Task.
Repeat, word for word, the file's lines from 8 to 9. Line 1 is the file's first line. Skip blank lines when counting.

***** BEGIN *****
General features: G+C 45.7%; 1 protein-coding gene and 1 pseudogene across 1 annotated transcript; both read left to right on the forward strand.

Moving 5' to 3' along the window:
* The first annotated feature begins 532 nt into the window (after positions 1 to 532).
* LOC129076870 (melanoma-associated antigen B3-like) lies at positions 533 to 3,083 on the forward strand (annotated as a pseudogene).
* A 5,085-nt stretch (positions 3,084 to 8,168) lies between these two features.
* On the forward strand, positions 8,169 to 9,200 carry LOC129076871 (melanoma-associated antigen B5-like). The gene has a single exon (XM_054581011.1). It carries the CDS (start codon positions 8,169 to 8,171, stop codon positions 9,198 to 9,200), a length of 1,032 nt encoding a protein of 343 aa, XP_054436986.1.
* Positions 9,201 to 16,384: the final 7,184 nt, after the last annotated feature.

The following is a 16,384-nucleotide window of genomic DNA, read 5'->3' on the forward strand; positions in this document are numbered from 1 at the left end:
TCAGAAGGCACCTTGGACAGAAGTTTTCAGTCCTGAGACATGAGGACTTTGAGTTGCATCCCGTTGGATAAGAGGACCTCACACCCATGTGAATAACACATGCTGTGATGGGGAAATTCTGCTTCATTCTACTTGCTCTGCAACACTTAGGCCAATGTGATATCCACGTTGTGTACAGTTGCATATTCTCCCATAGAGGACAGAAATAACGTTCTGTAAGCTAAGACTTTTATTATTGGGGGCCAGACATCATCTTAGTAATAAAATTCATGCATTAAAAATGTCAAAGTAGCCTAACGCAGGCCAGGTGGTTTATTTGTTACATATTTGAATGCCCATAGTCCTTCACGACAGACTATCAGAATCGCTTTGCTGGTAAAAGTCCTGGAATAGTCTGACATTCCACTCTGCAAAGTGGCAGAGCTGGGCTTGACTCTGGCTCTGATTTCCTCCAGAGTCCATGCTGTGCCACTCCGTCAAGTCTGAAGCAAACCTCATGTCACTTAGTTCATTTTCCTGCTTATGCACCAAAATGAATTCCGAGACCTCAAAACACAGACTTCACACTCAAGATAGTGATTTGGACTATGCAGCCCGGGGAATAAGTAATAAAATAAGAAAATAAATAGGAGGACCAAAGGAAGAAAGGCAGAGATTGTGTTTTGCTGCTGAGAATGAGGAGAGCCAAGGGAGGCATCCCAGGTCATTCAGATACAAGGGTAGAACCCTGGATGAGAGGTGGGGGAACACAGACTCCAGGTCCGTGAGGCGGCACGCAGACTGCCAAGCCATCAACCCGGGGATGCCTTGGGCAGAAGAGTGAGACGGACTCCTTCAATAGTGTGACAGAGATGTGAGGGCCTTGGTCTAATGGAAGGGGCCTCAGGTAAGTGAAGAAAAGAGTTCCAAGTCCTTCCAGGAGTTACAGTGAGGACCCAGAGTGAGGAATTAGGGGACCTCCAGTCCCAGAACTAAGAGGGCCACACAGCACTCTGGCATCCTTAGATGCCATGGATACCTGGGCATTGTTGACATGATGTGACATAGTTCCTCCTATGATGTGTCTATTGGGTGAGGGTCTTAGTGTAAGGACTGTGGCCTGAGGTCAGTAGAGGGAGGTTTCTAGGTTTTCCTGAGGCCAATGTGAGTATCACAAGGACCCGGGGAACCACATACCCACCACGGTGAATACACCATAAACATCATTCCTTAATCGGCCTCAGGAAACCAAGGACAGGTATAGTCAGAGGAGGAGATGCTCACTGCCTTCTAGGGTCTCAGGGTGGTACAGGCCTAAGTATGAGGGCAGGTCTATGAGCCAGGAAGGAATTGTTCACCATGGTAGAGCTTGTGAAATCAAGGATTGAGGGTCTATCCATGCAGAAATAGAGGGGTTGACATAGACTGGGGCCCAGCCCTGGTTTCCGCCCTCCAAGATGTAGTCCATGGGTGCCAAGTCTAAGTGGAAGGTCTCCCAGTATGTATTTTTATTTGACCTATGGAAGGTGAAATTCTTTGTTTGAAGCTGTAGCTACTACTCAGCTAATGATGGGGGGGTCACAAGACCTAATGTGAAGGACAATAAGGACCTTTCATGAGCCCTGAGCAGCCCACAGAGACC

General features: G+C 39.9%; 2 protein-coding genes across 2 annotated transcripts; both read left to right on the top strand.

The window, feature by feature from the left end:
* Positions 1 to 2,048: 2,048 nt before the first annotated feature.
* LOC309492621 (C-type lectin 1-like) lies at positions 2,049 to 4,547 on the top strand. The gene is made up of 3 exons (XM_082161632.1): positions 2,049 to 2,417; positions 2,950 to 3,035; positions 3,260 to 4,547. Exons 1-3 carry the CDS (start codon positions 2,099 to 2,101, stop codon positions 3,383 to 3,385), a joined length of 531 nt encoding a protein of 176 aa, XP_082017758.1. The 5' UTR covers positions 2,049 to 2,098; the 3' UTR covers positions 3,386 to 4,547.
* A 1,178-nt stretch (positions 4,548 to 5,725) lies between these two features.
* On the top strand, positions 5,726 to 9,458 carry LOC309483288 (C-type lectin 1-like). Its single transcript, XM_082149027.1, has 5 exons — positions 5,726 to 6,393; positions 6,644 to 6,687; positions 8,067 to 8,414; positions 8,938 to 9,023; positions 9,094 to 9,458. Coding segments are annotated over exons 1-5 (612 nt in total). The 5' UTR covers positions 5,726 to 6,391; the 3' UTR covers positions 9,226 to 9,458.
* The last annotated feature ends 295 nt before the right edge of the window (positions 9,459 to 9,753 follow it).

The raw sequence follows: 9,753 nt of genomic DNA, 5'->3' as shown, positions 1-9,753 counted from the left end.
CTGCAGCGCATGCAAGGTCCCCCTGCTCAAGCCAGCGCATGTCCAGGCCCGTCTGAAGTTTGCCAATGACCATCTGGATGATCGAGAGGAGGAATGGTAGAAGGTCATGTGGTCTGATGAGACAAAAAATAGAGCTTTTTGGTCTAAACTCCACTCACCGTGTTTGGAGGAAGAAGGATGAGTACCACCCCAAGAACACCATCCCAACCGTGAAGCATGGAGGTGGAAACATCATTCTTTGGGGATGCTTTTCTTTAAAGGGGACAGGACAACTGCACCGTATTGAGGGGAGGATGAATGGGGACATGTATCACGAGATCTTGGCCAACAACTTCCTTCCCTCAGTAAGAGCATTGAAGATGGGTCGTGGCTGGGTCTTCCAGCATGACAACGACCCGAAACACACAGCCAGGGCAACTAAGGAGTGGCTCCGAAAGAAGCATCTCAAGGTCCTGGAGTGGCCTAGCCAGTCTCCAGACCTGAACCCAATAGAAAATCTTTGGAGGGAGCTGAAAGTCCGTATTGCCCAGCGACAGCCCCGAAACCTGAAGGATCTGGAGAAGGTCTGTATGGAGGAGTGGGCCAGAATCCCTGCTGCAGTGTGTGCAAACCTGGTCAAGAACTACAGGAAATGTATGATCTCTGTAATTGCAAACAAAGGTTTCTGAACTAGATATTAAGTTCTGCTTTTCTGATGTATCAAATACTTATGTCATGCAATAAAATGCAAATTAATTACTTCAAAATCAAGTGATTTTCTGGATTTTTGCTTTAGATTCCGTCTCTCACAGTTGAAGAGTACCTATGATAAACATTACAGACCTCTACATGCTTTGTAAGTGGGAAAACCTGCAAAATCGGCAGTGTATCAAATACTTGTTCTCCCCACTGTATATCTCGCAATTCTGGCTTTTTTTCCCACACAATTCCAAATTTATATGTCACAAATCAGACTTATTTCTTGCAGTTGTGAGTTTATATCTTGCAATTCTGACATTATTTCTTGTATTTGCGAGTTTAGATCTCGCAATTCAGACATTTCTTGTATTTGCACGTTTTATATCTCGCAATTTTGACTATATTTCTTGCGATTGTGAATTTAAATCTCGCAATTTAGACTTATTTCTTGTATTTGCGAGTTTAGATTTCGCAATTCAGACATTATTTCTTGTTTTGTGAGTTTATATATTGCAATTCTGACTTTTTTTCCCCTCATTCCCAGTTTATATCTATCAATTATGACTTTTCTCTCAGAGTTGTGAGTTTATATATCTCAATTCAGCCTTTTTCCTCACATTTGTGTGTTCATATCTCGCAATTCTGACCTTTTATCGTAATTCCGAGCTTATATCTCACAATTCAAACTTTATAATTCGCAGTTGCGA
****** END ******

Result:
The following is a 16,384-nucleotide window of genomic DNA, read 5'->3' on the forward strand; positions in this document are numbered from 1 at the left end:
TCAGAAGGCACCTTGGACAGAAGTTTTCAGTCCTGAGACATGAGGACTTTGAGTTGCATCCCGTTGGATAAGAGGACCTCACACCCATGTGAATAACACATGCTGTGATGGGGAAATTCTGCTTCATTCTACTTGCTCTGCAACACTTAGGCCAATGTGATATCCACGTTGTGTACAGTTGCATATTCTCCCATAGAGGACAGAAATAACGTTCTGTAAGCTAAGACTTTTATTATTGGGGGCCAGACATCATCTTAGTAATAAAATTCATGCATTAAAAATGTCAAAGTAGCCTAACGCAGGCCAGGTGGTTTATTTGTTACATATTTGAATGCCCATAGTCCTTCACGACAGACTATCAGAATCGCTTTGCTGGTAAAAGTCCTGGAATAGTCTGACATTCCACTCTGCAAAGTGGCAGAGCTGGGCTTGACTCTGGCTCTGATTTCCTCCAGAGTCCATGCTGTGCCACTCCGTCAAGTCTGAAGCAAACCTCATGTCACTTAGTTCATTTTCCTGCTTATGCACCAAAATGAATTCCGAGACCTCAAAACACAGACTTCACACTCAAGATAGTGATTTGGACTATGCAGCCCGGGGAATAAGTAATAAAATAAGAAAATAAATAGGAGGACCAAAGGAAGAAAGGCAGAGATTGTGTTTTGCTGCTGAGAATGAGGAGAGCCAAGGGAGGCATCCCAGGTCATTCAGATACAAGGGTAGAACCCTGGATGAGAGGTGGGGGAACACAGACTCCAGGTCCGTGAGGCGGCACGCAGACTGCCAAGCCATCAACCCGGGGATGCCTTGGGCAGAAGAGTGAGACGGACTCCTTCAATAGTGTGACAGAGATGTGAGGGCCTTGGTCTAATGGAAGGGGCCTCAGGTAAGTGAAGAAAAGAGTTCCAAGTCCTTCCAGGAGTTACAGTGAGGACCCAGAGTGAGGAATTAGGGGACCTCCAGTCCCAGAACTAAGAGGGCCACACAGCACTCTGGCATCCTTAGATGCCATGGATACCTGGGCATTGTTGACATGATGTGACATAGTTCCTCCTATGATGTGTCTATTGGGTGAGGGTCTTAGTGTAAGGACTGTGGCCTGAGGTCAGTAGAGGGAGGTTTCTAGGTTTTCCTGAGGCCAATGTGAGTATCACAAGGACCCGGGGAACCACATACCCACCACGGTGAATACACCATAAACATCATTCCTTAATCGGCCTCAGGAAACCAAGGACAGGTATAGTCAGAGGAGGAGATGCTCACTGCCTTCTAGGGTCTCAGGGTGGTACAGGCCTAAGTATGAGGGCAGGTCTATGAGCCAGGAAGGAATTGTTCACCATGGTAGAGCTTGTGAAATCAAGGATTGAGGGTCTATCCATGCAGAAATAGAGGGGTTGACATAGACTGGGGCCCAGCCCTGGTTTCCGCCCTCCAAGATGTAGTCCATGGGTGCCAAGTCTAAGTGGAAGGTCTCCCAGTATGTATTTTTATTTGACCTATGGAAGGTGAAATTCTTTGTTTGAAGCTGTAGCTACTACTCAGCTAATGATGGGGGGGTCACAAGACCTAATGTGAAGGACAATAAGGACCTTTCATGAGCCCTGAGCAGCCCACAGAGACC